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Home > India > News > Columnists > Sushant Sareen

Pakistan's democracy faces its biggest test

March 07, 2008

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After the euphoria of 'revenge of democracy', the Pakistani political establishment is coming to grips with the fact that the verdict of the February 18 general elections in Pakistan is more than anything else, a test of democracy.

It is a test of the faith that the Pakistani people have placed -- perhaps for the last time -- in the political class' ability to close ranks and address the fundamental constitutional, political, social, economic, institutional, security and diplomatic challenges that Pakistan faces. If the politicians fail this test, Pakistan will face such extreme turbulence that it could easily unravel the state.

On the other hand, if they are able to find, if not entirely at least in large measure, solutions to the multiple but interlinked crises that Pakistan faces, then Pakistan could just as easily catapult into the league of the most 'happening' countries of the world.

Clearly, even though political pundits and pre-poll opinion surveys had correctly predicted the result, the projected winners never really expected that the regime would allow such an outcome. They were so sure that the polls will be rigged that, rather than prepare for walking the corridors of power, they were bracing themselves for fighting on the streets of Pakistan. Not surprisingly, there was no homework done on how they would form and run the next government if they got the numbers.

The pious declarations on the need for a national government by the two biggest political parties -- the Pakistan People's Party and the Pakistan Muslim League-Nawaz -- were more in the nature of electoral grandstanding and were never seriously thought through, much less worked upon.

Now, however, to ensure effective and stable functioning of the new government, the political parties will need to carefully thrash out the formula and modalities of government formation both at the centre and in the provinces, agree on an agenda for economic, political and social reconciliation and rejuvenation, and forge a national consensus on the policy framework to be adopted on constitutional and security issues.

Obviously, this is a monumental exercise, one that will involve a lot of political compromise, flexibility and sacrifice by all the parties in the coalition. Not only will the partners in the coalition have to contend with the pulls and pressures that are inherent in a coalition comprising diverse ideologies, interests and programs, but they will have to do this knowing fully well that they could well be facing off each other in elections in not too distant a future. Adding to the problems of the coalition partners will be party workers and supporters who are still not completely reconciled to the idea of cooperating with their political rivals even as they compete with them to increase their political support base.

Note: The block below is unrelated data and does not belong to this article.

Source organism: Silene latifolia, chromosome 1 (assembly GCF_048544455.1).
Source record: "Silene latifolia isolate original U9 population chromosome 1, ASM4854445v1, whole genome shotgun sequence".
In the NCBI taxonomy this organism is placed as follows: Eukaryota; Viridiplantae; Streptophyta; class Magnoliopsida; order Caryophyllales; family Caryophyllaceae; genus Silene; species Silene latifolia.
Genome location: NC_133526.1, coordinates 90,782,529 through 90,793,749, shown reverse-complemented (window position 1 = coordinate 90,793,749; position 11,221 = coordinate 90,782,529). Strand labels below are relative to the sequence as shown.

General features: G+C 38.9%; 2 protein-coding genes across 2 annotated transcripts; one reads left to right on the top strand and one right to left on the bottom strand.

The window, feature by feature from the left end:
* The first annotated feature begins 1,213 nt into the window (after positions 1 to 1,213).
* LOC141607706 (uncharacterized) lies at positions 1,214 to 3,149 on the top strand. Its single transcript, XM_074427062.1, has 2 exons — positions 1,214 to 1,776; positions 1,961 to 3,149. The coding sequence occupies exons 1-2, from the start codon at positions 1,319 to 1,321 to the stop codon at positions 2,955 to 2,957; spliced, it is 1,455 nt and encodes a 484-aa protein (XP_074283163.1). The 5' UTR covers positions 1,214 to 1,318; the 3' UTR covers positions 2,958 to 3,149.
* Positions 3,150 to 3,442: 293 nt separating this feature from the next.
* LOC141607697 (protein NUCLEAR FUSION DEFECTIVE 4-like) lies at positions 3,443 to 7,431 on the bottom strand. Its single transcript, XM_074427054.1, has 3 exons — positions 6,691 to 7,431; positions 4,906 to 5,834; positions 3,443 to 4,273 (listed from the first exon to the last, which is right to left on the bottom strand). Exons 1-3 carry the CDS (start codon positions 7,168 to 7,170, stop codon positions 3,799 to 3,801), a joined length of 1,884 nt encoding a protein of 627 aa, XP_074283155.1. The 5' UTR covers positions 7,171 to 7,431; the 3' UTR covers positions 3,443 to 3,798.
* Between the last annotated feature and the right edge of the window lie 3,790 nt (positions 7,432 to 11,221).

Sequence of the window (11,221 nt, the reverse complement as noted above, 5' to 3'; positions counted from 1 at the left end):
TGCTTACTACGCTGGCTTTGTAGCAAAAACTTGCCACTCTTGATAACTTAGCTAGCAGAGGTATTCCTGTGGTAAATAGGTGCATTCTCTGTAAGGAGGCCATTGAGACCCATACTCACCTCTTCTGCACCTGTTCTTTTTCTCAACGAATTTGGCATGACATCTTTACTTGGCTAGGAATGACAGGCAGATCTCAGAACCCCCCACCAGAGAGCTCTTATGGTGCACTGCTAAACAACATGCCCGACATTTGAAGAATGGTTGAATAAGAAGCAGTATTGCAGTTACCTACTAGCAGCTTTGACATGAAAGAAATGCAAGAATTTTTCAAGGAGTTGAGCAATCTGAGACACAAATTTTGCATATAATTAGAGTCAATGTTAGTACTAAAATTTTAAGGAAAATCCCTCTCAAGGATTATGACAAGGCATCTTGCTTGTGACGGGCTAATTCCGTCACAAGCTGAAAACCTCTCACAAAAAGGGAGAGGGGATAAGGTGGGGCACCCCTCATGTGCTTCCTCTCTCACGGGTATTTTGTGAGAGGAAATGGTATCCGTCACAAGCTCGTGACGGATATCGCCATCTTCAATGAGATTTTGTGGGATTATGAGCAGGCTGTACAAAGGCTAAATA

Despite all the difficulties of co-habitation, the politicians know that they simply cannot afford to fail in forming and successfully running a coalition. So far at least the politicians have made all the right moves and noises. But the remarkable spirit of accommodation that the top party leadership of PPP, PML-N and the Awami National Party has shown for each others concerns will have to be carried forward when they start grappling with the very tough political, economic and diplomatic problems that confront Pakistan.

It will be politically impossible for the next government to take the difficult decisions that await it unless all the partners equally share the responsibility and the flak that will follow. This is probably the reason why the PPP is insisting that PML-N participates in government rather than doing back-seating driving by giving 'outside' support. Perhaps their common struggle against the quasi-military regime as well as the political compulsions imposed on them by the mandate they have received from the people will help them paper over the problems of blurring of political identity of individual parties in the coalition.